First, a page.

• Are abuse victims squandering their moral authority? [Commonweal]

And more May 17 updates

  • Google beats Perfect 10 in Ninth Circuit appeal over copyright suit over thumbnail images. (Earlier: Feb. 06, Jul. 05, Nov. 04.) [LA Times; WaPo; Bashman; Perfect 10 v. Amazon (9th Cir. 2007)]
  • Judge thinks better over Brent Coon’s attempt to intimidate local press through subpoenas. Earlier: Apr. 24. [WSJ Law Blog]
  • US Supreme Court throws out punitive damages ruling in Buell-Wilson case, lets rest of decision stand. Earlier: Jan. 4 and links therein. Beck and Herrmann also discussed the case in March in the context of a larger discussion of the appropriateness of issuing punitive damages against a company that relied on government safety standards in good faith. [LA Times; AP].
  • Big LA Times piece on the still-pending Extreme Makeover suit, where a family seeks to hold ABC responsible for an intra-household dispute over the spoils of a reality show. Earlier: Mar. 4, Aug. 12, 2005. [LA Times]
  • KFC may have won on trans-fats litigation, as David reported May 3, but they capitulate to Jerry Brown’s pursuit of Lockyer’s equally bogus acrylamide suit over the naturally-occurring chemical in potatoes (Oct. 05, Aug. 05, Aug. 05, May 05, Apr. 04, etc.). KFC will pay a nuisance settlement of $341,000 and will add a meaningless warning in California stores. (Tim Reiterman, “KFC to tell customers of chemical in potatoes”, LA Times Apr. 25).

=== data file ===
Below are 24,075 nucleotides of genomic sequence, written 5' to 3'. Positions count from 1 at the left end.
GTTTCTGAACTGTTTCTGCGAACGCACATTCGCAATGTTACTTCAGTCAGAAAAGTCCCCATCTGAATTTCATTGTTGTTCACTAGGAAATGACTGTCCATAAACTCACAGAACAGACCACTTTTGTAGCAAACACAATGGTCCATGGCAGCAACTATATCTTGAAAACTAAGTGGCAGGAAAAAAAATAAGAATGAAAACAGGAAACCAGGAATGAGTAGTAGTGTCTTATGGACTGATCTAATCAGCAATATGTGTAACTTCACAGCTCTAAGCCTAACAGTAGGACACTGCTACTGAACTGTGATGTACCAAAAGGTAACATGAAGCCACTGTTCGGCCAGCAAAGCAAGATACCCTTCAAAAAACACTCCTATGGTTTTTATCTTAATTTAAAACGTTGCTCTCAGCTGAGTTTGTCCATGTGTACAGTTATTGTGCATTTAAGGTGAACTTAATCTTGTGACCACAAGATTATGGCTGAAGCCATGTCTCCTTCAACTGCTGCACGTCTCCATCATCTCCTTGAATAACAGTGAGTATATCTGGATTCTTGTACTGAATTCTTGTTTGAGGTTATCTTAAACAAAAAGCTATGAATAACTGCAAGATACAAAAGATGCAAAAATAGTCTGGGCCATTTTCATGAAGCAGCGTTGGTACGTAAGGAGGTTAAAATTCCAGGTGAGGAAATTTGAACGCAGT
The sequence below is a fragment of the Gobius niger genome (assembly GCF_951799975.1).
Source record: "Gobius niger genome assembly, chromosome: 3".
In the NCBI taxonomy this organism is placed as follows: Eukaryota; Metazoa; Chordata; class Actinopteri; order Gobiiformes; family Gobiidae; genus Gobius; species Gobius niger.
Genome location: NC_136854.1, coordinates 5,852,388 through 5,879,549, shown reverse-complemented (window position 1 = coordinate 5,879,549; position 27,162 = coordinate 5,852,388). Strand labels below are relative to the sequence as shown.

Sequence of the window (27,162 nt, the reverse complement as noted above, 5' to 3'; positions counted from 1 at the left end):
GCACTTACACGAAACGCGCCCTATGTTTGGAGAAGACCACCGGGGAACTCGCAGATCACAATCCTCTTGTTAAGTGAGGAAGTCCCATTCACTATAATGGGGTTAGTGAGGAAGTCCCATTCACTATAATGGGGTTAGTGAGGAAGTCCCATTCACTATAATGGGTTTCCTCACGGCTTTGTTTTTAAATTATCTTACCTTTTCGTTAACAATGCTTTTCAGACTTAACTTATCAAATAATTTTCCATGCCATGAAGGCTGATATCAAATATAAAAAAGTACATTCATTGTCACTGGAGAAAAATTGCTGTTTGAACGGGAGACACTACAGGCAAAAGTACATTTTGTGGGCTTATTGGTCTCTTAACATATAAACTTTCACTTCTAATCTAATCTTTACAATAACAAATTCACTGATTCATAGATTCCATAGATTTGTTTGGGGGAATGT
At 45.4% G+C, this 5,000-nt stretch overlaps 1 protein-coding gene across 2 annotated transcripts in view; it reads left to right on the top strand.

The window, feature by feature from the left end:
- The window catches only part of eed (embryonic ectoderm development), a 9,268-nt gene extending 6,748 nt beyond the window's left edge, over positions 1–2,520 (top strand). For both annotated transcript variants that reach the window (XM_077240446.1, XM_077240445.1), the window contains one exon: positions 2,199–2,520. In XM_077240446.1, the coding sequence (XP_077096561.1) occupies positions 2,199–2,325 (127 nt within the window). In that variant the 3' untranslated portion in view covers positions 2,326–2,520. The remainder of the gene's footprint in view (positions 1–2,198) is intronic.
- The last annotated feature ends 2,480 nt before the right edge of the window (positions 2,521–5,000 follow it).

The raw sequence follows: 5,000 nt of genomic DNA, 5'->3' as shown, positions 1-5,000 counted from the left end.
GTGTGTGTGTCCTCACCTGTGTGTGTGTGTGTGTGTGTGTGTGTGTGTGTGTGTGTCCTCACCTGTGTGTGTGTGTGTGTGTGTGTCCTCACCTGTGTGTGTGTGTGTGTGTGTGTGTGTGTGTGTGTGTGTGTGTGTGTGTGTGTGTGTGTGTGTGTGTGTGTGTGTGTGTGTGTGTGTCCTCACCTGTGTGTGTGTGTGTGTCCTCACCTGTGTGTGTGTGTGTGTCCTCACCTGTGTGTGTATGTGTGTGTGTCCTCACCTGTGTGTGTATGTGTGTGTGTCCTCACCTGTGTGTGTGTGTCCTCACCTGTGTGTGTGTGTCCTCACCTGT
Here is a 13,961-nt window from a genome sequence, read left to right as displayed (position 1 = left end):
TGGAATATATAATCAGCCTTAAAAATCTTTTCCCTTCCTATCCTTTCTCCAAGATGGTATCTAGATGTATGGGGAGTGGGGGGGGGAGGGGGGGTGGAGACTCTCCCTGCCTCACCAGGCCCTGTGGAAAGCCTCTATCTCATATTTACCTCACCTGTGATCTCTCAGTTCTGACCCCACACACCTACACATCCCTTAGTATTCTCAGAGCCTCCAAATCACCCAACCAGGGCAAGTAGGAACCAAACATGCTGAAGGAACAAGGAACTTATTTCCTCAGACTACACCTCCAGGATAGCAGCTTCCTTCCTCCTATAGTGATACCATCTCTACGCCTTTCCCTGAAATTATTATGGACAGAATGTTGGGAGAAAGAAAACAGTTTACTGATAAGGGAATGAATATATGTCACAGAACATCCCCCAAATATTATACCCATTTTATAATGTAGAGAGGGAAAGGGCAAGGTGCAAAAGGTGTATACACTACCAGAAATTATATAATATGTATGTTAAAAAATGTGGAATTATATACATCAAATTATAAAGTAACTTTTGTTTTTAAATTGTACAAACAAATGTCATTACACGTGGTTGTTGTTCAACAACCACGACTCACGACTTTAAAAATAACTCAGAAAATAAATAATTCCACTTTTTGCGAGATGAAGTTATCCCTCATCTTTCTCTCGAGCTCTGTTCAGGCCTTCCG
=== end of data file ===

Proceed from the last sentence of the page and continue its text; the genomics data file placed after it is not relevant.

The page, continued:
• McDonald’s sued over hot coffee. Again. One of the allegations is that McDonald’s failed to secure the lid, which is a legitimate negligence suit, but there’s also a bogus “failure to warn me that coffee is hot” count. [Southeast Texas Record; and a Southeast Texas Record op-ed that plainly read Overlawyered on the subject]

Two more hot coffee lawsuit data points

Add the Stony Brook University Hospital cafeteria to the list of servers unsuccessfully sued over burns caused by hot coffee. If you recall, the theory of the McDonald’s coffee case (and repeated by such trial lawyer defenders as congressional candidate Bruce Braley) was that McDonald’s, and only McDonald’s, served coffee so hot as to burn. For some reason, the reporter for the New York Law Journal tries to leave the reader with the impression that the original Stella Liebeck case was justifiable (though that opinion is irrelevant to the article itself) which shows how successful trial lawyer propaganda has been within the legal community and press. (John Caher, “N.Y. Judge Cool to Injury Claims Over Spilled Coffee”, New York Law Journal, Nov. 2). We earlier listed other hot coffee lawsuit defendants.

Speaking of which, you may recall the Russian McDonald’s coffee case litigation that we covered a year ago, with identical allegations from a woman who spilled coffee on herself; the press is reporting that the plaintiff has dropped her case. As in the Stella Liebeck case, the Russian McDonald’s had a warning on the coffee cup that the contents were hot. (“Moscow McDonald’s coffee-spill case closed”, RIA Novosti, 1 Nov.).